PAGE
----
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Pädagogik & Soziales

Alina Degünther

Technology and ethnicity in American Studies

ISBN: 978-3-96146-886-7

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Produktart: Buch
Verlag: Diplomica Verlag
Erscheinungsdatum: 05.2022
AuflagenNr.: 1
Seiten: 72
Sprache: Englisch
Einband: Paperback


The technological imagery of twentieth century literature reveals that the profound fusion of technology with the human body altered the way people considered their bodies. In this period, a special attention was drawn to the representation of ethnic bodies, such as African Americans, Latino Americans or Asian Americans, through technology. The study of technology and ethnicity is relevant to American Studies because it highlights the nature of technology which can be gendered or racialized. Historically, mainstream American fiction can be identified as colorblind, because it has produced racial stereotypes of the ethnic others depicting them as inferior to the whites. For example, Ridley Scott’s film Blade Runner (1982) or Larry and Andy Wachowski’s the Matrix (1999) reveal how the ethnic bodies of African Americans or Asian Americans can be marginalized and objectified through technological means in fiction. Most of the analysis of ethnicity in this fiction has been done within postcolonial theory but less attention has been drawn to critical race theory. This paper intends to analyze the popular representation of Asians and Asian Americans as cyborgs and technological beings in William Gibson’s cyberpunk novel Neuromancer (1984), Mamoru Oshii’s cyberpunk film Ghost in the Shell (1995) and Larissa Lai’s post-cyberpunk novel Salt Fish Girl (2002) within critical race theory. These speculative fictions represent images of Asians and Asian Americans as cyborgs and technological objects, at the same time questioning and challenging the issues of ethnicity, gender and ethnic identity representation in fiction. While Gibson, an American mainstream fiction writer, provides exotic images of Asian cyborgs, the Japanese writer Oshii and the ethnic writer Lai use cyborgs in their narratives to address the issues of white supremacy and marginalization of ethnic bodies.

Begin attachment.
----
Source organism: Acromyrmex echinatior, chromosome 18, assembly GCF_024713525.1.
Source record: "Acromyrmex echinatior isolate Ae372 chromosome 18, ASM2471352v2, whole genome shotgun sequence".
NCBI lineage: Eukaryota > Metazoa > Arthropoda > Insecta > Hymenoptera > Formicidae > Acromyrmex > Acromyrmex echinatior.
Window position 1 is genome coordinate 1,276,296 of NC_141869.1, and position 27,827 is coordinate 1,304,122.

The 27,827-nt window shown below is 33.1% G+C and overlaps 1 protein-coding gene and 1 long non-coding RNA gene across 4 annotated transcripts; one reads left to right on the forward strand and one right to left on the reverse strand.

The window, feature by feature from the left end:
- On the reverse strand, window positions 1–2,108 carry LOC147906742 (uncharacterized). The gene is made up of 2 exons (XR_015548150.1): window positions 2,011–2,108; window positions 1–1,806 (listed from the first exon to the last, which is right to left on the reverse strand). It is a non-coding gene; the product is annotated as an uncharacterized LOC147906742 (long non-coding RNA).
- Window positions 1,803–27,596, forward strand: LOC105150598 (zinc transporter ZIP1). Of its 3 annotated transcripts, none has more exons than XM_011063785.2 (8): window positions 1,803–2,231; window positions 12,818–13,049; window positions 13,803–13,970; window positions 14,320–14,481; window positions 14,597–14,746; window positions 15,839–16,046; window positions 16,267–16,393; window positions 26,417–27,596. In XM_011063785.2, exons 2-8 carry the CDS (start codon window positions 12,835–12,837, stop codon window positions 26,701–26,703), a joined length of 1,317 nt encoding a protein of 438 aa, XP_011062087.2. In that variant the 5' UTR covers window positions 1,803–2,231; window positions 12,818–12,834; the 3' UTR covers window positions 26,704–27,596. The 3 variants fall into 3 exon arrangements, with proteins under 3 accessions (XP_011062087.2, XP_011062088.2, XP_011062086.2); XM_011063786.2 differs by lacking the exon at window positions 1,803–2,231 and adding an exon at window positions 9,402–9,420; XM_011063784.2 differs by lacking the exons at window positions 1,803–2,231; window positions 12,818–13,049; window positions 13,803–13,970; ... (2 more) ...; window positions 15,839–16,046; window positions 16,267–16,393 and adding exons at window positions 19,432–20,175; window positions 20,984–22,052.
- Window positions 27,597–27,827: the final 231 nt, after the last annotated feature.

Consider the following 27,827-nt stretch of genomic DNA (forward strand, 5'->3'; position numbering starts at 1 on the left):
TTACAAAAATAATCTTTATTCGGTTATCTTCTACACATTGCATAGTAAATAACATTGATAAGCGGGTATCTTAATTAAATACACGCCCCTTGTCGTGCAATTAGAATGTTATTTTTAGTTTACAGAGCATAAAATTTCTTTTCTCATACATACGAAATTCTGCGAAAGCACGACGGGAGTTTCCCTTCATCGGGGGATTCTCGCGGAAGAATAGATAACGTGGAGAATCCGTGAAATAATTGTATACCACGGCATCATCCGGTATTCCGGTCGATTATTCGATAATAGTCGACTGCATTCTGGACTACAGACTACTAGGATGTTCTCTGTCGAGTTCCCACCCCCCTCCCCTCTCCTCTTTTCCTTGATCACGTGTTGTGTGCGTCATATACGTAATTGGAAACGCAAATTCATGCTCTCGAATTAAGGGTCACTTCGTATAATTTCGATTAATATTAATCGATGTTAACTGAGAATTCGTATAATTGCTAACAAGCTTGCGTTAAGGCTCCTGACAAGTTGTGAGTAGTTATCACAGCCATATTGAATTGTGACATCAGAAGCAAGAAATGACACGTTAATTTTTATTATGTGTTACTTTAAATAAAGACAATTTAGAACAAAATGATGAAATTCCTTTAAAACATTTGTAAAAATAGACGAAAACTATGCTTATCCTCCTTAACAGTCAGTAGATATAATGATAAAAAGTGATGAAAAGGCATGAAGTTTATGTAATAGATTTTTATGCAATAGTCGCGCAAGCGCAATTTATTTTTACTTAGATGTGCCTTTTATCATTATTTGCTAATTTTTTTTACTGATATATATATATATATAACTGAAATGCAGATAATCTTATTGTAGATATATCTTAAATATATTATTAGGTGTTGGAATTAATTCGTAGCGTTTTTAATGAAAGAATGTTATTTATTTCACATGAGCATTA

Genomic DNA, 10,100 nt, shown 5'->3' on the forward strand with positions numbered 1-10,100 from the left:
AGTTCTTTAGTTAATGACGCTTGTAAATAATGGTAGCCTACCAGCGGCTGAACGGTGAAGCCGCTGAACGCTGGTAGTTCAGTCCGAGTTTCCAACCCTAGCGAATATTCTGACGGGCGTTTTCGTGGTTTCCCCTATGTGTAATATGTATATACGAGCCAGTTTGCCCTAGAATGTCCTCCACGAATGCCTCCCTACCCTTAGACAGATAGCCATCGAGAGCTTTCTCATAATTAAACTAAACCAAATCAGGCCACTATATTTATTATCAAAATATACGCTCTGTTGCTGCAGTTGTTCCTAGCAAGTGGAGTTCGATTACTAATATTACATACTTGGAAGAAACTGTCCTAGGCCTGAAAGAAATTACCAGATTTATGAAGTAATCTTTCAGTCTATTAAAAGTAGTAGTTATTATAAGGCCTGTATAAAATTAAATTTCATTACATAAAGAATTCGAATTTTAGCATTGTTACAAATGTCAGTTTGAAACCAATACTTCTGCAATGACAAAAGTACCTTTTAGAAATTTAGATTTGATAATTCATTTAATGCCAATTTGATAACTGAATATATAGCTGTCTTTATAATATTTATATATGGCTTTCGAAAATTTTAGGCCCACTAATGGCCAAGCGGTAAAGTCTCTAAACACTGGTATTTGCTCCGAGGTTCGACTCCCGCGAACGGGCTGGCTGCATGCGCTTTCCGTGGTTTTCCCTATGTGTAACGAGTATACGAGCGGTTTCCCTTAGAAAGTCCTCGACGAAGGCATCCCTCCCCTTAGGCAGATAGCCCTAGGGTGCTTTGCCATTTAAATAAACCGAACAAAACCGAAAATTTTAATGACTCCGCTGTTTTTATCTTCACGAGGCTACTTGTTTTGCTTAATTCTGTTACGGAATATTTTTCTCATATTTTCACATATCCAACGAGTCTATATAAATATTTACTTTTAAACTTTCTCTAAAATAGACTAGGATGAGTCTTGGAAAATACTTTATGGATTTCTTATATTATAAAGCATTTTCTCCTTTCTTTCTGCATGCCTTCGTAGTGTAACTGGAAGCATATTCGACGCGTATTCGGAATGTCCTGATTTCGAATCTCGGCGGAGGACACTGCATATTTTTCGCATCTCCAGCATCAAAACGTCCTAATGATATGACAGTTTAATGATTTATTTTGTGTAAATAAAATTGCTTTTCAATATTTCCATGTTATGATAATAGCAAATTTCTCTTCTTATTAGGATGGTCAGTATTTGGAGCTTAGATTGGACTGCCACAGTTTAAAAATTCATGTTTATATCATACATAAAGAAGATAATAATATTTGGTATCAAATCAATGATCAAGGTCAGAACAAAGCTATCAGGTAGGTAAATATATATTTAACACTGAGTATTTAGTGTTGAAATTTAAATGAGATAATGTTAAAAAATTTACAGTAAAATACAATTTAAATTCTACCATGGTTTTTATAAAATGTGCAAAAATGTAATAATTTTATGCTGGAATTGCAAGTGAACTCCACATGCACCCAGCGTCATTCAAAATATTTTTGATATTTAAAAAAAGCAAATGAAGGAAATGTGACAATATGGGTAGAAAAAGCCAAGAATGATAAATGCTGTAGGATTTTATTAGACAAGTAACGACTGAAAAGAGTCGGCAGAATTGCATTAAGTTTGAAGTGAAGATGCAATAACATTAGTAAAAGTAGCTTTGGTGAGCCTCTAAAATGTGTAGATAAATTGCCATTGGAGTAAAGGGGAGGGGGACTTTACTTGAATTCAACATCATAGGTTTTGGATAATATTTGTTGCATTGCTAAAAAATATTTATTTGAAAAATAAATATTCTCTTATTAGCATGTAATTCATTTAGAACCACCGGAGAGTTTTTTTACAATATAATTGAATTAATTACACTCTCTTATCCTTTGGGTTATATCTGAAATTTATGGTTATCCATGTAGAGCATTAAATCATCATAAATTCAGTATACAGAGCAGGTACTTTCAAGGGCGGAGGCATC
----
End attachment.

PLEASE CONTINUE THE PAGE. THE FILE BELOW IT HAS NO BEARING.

Text sample: Chapter 2. The Cyborg Body as a Metaphor for Ethnicity: In the American mainstream cyberpunk novel Neuromancer, which is set in the futuristic dystopian world, Asian cyborgs fulfill the role of oriental warriors that remind one of the premodern Japanese culture. Neuromancer applies a techno-Orientalist strategy in is narrative which means the interplay of futuristic high-tech images of contemporary Japan and anachronistic images of feudal Japan” (Morley and Robins 169). The speculations on Japanese culture by depictions of the interplay of historical images of Japanese warriors and technology reveal how the American mainstream novel establishes the difference between East and West. American Orientalism emerged before the cyberpunk fiction of the eighties. For example, Betsy Huang suggests that in premodern Orientalist science fiction novels, such as Philip K. Dick’s The Man in the High Castle (1962) and Le Guin’s The Lathe of Heaven (1971), the figurations of the Orient demonstrate a premodern form of technologizing the Orient that served as precursor for the postmodern techno-Orientalism of eighties cyberpunk and beyond (25). She further explains how the Orient and technology are embedded in Western consciousness and imagined in literature: Time and again in the Western futuristic imaginary, the Orient is the cognitive estrangement device of choice. The emphasis is perpetually on Asia as technology rather than as designers and wielders of it. In American science fiction, the technologizing of Asia began with premodern orientalist figurations before they took the form of robots, androids, and other types of machinery. The ‘Orient’ is the path but rarely the destination, and the characters who embody it are tools for, but not the architects of, the West’s construction of its future. (Huang 39). Stephen Hong Sohn explains that speculations on eastern tradition and culture in these science fictional novels reveal the ambiguous nature of the West's relationship with the ‘Orient’”. Sohn introduces the term Alien/Asian pointing out that the alien stands as a convenient metaphor for the experiences of Asian Americans [or figures of Asian descent], which range from the extraterrestrial being who seems to speak in a strange, yet familiar, accented English to the migrant subject excluded from legislative enfranchisement”. Sohn suggests that the fear of an alien Asian already existed in yellow-peril fiction and continues to exist in cyberpunk fiction. As Sohn puts it Although yellow-peril fictions and other such cultural forms first proliferated over a century ago, […] the connection between the Asian American and the alien other still remains a force to draw upon to allegorize racial tension and exclusion”. He further suggest that the spectrum that draws together the Alien/Asian across the late nineteenth century and well into the twenty first century demonstrates the dramatically divergent and varied ways Asian Americans have been represented as dangerous, subversive, and tactical in visual, aural, and written texts (Sohn 7).

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